Poetry / September 2014 (Issue 25)

Coming Home

by Varsha Saraiya-Shah

All flights to Ahmedabad cancelled.
An Agent, apologetic, hands me a taxi voucher
cautioning about communal riots, entire
walled city under curfew, ruffians looting
outrunning police on guard.
Sleep-deprived, my mind half a day behind.

A cabbie waves my number on a placard.
Doors wide open for inspection.
He nods when I greet with Kem Chho!
*NRI? He asks.
I nod, he steps aside.
Brown skin doesn’t make me a kin now.
I take a peek—

Paisley fabric, seats faded from tropical sun—
           my aunt's balcony sofas.
A dashboard sanctuary, good omen.
Tiny statue of Sai Baba, in framed filigree, a wood rosary.
Faint fragrance of sandalwood, Jasood flowers—
           my papa's little pooja room.
Ganesh the god, obstacle remover, welcomes me
           with squinting eyes and ample head—
Good to go ahead.

He peels away from the curb, unbelted riding high
on Gutkha, savoring his fix non-stop.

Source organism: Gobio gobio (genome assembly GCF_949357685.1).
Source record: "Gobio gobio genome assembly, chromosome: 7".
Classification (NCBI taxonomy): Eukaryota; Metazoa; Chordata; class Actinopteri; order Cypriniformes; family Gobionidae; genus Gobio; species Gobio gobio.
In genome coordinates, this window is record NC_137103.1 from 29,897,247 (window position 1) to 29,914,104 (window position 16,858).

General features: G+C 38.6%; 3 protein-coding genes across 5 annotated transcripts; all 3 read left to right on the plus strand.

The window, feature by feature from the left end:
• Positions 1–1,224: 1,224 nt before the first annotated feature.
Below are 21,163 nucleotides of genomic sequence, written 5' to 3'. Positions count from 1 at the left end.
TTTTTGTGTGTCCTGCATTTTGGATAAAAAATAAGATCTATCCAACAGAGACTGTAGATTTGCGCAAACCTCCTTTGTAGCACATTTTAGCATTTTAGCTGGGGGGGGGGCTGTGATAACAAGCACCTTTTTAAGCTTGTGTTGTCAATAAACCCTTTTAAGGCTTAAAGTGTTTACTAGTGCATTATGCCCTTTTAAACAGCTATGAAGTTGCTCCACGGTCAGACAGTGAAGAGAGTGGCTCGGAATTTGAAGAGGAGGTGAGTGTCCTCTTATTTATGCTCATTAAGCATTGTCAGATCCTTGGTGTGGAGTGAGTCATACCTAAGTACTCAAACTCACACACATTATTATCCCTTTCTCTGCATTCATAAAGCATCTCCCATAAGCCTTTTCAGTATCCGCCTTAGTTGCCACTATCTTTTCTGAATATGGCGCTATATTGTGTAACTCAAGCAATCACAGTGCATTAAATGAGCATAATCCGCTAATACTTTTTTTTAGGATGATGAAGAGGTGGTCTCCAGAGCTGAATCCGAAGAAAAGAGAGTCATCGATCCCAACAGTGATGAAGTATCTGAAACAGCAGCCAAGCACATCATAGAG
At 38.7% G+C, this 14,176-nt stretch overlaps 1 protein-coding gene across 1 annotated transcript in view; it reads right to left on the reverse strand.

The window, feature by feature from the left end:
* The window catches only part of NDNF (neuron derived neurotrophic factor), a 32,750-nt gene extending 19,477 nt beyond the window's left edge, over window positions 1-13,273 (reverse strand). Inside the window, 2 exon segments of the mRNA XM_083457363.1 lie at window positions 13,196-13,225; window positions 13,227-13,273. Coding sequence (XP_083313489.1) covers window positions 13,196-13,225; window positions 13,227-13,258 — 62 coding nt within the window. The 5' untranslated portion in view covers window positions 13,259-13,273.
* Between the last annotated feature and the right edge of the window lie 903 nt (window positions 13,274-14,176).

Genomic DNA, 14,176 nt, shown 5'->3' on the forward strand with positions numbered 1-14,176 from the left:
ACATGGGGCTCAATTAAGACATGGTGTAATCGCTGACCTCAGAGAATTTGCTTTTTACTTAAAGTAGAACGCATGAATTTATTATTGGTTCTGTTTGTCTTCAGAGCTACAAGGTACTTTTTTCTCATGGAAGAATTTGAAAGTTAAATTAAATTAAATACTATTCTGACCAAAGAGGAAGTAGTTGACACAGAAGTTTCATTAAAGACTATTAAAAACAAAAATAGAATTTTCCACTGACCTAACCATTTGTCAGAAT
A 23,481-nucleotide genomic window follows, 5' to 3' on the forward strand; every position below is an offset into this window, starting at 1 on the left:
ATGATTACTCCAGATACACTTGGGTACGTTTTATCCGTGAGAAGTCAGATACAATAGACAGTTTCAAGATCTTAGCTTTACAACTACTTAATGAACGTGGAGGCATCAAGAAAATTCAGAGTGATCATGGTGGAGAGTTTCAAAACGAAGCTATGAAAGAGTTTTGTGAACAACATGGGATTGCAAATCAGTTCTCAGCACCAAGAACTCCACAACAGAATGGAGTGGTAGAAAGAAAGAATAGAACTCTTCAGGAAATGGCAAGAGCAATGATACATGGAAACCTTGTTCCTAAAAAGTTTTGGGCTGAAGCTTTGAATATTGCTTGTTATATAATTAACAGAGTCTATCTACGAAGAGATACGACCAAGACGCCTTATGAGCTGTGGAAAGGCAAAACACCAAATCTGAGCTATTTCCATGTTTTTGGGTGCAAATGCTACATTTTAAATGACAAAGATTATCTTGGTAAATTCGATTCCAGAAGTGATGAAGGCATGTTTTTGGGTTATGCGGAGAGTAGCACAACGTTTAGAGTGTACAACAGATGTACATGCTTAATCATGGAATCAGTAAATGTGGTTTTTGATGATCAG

Will he avoid Jamalpur Darwaza,
the gate notorious for violence that terrified me most
in my teen years when riots went rampant?

I avoid any talk of coming home
that divides us further,
I ruminate on summer-
vacations long ago riding the local train
from Ahmedabad to Baroda, numerous stops
for local yummies and season’s berries.
Now dreading the piles of wreckage at
train station not far from papa’s.

Cab's windows rattle, hot cross-wind
activating fans on each side on and off, loud
filmy songs with a static on the radio lulling
my midnight body in a home countless miles away.

Author's note: NRI means Non Resident Indian  
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